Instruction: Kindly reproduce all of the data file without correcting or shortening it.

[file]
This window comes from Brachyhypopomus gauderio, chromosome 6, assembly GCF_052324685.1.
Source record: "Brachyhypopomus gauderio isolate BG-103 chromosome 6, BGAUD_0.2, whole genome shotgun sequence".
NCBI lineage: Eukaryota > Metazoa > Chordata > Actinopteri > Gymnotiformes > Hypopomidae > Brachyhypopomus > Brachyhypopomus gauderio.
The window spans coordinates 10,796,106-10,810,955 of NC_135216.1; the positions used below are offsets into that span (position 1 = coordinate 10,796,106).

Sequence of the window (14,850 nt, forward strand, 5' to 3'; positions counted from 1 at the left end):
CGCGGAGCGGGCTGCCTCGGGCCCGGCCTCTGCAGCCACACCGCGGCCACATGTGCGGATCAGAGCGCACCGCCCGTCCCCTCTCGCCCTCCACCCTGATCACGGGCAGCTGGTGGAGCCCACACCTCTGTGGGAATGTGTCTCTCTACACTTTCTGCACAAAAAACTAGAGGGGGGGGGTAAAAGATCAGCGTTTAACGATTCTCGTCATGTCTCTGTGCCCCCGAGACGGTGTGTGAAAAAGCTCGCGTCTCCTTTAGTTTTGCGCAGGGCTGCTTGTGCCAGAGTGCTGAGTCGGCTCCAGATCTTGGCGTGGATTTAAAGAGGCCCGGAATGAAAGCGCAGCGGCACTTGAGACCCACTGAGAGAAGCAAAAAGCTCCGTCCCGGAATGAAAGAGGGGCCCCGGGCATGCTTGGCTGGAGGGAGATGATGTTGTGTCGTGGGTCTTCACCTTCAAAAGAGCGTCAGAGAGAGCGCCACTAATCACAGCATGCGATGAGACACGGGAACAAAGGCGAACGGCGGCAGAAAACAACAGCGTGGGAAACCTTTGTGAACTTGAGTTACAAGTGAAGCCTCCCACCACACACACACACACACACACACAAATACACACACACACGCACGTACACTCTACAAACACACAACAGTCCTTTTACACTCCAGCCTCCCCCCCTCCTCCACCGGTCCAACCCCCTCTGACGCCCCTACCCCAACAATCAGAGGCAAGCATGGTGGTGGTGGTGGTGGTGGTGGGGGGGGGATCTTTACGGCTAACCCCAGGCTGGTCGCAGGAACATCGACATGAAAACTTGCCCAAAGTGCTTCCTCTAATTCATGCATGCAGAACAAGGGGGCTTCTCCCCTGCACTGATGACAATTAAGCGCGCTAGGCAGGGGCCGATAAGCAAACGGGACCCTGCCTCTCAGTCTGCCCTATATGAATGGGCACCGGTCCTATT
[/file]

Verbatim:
This window comes from Brachyhypopomus gauderio, chromosome 6, assembly GCF_052324685.1.
Source record: "Brachyhypopomus gauderio isolate BG-103 chromosome 6, BGAUD_0.2, whole genome shotgun sequence".
NCBI lineage: Eukaryota > Metazoa > Chordata > Actinopteri > Gymnotiformes > Hypopomidae > Brachyhypopomus > Brachyhypopomus gauderio.
The window spans coordinates 10,796,106-10,810,955 of NC_135216.1; the positions used below are offsets into that span (position 1 = coordinate 10,796,106).

Sequence of the window (14,850 nt, forward strand, 5' to 3'; positions counted from 1 at the left end):
CGCGGAGCGGGCTGCCTCGGGCCCGGCCTCTGCAGCCACACCGCGGCCACATGTGCGGATCAGAGCGCACCGCCCGTCCCCTCTCGCCCTCCACCCTGATCACGGGCAGCTGGTGGAGCCCACACCTCTGTGGGAATGTGTCTCTCTACACTTTCTGCACAAAAAACTAGAGGGGGGGGGTAAAAGATCAGCGTTTAACGATTCTCGTCATGTCTCTGTGCCCCCGAGACGGTGTGTGAAAAAGCTCGCGTCTCCTTTAGTTTTGCGCAGGGCTGCTTGTGCCAGAGTGCTGAGTCGGCTCCAGATCTTGGCGTGGATTTAAAGAGGCCCGGAATGAAAGCGCAGCGGCACTTGAGACCCACTGAGAGAAGCAAAAAGCTCCGTCCCGGAATGAAAGAGGGGCCCCGGGCATGCTTGGCTGGAGGGAGATGATGTTGTGTCGTGGGTCTTCACCTTCAAAAGAGCGTCAGAGAGAGCGCCACTAATCACAGCATGCGATGAGACACGGGAACAAAGGCGAACGGCGGCAGAAAACAACAGCGTGGGAAACCTTTGTGAACTTGAGTTACAAGTGAAGCCTCCCACCACACACACACACACACACACACAAATACACACACACACGCACGTACACTCTACAAACACACAACAGTCCTTTTACACTCCAGCCTCCCCCCCTCCTCCACCGGTCCAACCCCCTCTGACGCCCCTACCCCAACAATCAGAGGCAAGCATGGTGGTGGTGGTGGTGGTGGTGGGGGGGGGATCTTTACGGCTAACCCCAGGCTGGTCGCAGGAACATCGACATGAAAACTTGCCCAAAGTGCTTCCTCTAATTCATGCATGCAGAACAAGGGGGCTTCTCCCCTGCACTGATGACAATTAAGCGCGCTAGGCAGGGGCCGATAAGCAAACGGGACCCTGCCTCTCAGTCTGCCCTATATGAATGGGCACCGGTCCTATT